The stars of this film are the three young wizards. The first scene with Harry, Hermione (Emma Watson), and Ron (Rupert Grint) brought a smile to my face, even though I still think Ron should just come out of the closet, and let Harry and Hermione have at it, but apparently this is not the direction we're exploring here. All three actors display a cute, wide-eyed innocence that serves the story well, only Watson is a bit off. She's too precocious, and she enunciates everything a little too carefully. She'll grow into the part soon enough, but in this film she's often a bit grating.
I should comment on some of the grown-up actors as well, but I'll save that for the upcoming instalments.
Seeing as this is a world of wizards and magic, the film is surprisingly subdued in its visual approach. It's pretty colorful, but it never loses its grip on reality. Cinematography John Seale - the man responsible for such grounded classics as Witness (1985), Rain Man (1988), and Dead Poets Society (1989) - keeps his images clean and fresh, and never resorts to the kind of heavy post-production manipulation we've grown accustomed to in recent Hollywood films. The production design is also quite impressive, but again it has this sort of semi-realistic finish, as if the film is conscious about easing us into its universe.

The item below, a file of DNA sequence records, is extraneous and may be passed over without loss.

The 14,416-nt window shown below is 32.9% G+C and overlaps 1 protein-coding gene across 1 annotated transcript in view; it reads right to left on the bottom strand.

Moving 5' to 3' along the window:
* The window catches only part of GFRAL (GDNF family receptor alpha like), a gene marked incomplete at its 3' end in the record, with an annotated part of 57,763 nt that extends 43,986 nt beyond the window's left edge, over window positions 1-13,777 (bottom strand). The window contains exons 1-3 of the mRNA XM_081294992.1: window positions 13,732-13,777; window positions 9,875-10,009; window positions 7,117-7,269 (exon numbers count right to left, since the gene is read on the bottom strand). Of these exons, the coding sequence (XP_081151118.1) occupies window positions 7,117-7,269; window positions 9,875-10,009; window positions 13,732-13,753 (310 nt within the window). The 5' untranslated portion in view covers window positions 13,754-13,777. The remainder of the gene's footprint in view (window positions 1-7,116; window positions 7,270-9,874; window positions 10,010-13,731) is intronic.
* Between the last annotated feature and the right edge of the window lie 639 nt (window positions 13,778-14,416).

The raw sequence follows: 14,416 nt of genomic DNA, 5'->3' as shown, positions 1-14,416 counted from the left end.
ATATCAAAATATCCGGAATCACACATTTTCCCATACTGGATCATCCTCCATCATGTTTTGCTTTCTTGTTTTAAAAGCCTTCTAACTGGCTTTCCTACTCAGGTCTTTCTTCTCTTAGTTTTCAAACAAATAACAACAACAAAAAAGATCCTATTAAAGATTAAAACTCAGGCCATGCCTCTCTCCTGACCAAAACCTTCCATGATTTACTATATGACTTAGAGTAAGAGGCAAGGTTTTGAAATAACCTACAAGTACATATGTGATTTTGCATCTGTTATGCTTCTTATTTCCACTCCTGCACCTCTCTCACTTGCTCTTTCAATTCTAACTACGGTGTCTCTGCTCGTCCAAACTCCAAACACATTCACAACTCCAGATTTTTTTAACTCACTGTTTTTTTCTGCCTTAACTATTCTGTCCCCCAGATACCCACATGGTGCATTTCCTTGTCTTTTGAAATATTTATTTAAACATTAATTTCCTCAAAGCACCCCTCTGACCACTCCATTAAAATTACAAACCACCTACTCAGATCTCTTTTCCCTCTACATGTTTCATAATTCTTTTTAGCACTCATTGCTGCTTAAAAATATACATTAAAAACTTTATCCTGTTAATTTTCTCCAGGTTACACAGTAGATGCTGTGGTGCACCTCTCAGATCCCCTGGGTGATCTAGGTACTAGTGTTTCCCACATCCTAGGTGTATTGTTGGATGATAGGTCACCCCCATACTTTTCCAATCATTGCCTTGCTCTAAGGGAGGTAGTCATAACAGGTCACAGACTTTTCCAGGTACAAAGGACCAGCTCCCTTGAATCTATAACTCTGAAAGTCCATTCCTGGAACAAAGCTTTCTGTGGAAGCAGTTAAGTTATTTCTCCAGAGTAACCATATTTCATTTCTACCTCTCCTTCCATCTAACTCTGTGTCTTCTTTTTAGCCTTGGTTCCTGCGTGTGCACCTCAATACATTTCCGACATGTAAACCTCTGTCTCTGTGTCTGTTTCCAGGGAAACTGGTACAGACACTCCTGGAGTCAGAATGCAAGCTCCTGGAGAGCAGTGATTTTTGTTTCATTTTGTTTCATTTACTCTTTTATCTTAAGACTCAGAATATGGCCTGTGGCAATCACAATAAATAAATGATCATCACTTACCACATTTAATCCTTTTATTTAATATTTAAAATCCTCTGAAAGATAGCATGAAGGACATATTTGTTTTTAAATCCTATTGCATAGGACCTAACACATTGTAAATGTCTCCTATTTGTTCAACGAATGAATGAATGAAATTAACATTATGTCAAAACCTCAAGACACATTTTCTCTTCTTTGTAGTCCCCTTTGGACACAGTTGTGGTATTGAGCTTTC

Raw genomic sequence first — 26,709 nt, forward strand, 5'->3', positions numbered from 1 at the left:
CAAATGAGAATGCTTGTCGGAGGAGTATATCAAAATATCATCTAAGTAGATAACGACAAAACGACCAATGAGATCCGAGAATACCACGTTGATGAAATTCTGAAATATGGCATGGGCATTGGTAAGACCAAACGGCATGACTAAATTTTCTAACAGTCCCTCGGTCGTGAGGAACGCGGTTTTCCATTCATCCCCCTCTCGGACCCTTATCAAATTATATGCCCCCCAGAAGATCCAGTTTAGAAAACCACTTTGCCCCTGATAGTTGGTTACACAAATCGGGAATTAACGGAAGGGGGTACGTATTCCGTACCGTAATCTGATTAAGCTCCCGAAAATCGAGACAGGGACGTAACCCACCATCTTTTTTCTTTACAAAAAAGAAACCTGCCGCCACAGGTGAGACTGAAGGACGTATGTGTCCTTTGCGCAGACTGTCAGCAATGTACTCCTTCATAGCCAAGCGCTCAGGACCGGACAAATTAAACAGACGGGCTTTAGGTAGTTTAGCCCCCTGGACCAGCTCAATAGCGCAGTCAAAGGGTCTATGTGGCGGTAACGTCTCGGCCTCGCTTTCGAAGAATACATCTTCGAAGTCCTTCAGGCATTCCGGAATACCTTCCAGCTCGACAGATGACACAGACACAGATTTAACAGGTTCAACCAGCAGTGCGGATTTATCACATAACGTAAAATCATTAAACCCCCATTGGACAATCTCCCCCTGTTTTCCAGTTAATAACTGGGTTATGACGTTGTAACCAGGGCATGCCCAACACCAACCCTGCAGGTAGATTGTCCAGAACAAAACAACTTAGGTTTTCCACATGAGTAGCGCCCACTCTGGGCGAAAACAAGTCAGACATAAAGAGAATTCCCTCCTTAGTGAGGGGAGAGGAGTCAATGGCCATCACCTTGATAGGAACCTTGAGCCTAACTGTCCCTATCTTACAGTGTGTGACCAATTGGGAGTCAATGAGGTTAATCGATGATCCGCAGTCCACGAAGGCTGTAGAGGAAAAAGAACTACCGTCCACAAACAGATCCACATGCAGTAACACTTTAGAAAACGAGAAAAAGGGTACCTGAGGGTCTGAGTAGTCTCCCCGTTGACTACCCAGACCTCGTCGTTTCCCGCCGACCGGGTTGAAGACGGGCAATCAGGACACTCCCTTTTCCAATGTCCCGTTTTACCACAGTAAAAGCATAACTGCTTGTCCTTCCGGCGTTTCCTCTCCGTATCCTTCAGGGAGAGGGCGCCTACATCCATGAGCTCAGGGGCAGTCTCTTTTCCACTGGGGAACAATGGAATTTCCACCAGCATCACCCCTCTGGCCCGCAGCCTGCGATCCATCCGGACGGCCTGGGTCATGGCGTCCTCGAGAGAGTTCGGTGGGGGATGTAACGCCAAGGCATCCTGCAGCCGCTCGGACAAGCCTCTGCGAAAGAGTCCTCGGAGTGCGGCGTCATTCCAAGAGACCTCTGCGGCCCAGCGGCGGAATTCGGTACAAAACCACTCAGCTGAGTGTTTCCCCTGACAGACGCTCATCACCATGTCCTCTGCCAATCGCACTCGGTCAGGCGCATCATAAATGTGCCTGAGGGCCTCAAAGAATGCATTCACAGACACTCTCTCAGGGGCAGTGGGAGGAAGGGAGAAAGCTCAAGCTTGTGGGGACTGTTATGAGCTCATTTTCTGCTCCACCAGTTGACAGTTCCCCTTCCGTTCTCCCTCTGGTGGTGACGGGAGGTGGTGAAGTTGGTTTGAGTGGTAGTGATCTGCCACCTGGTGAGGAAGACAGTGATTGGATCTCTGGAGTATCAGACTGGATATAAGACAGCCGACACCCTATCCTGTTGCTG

The visual effects were far better than I remembered. It's really only one element that fails the film: The completely computer generated characters. The troll, the man/horse thingy, every time anyone flying a broomstick is replaced with a CGI rag-doll... The rest of the effects hold up very well.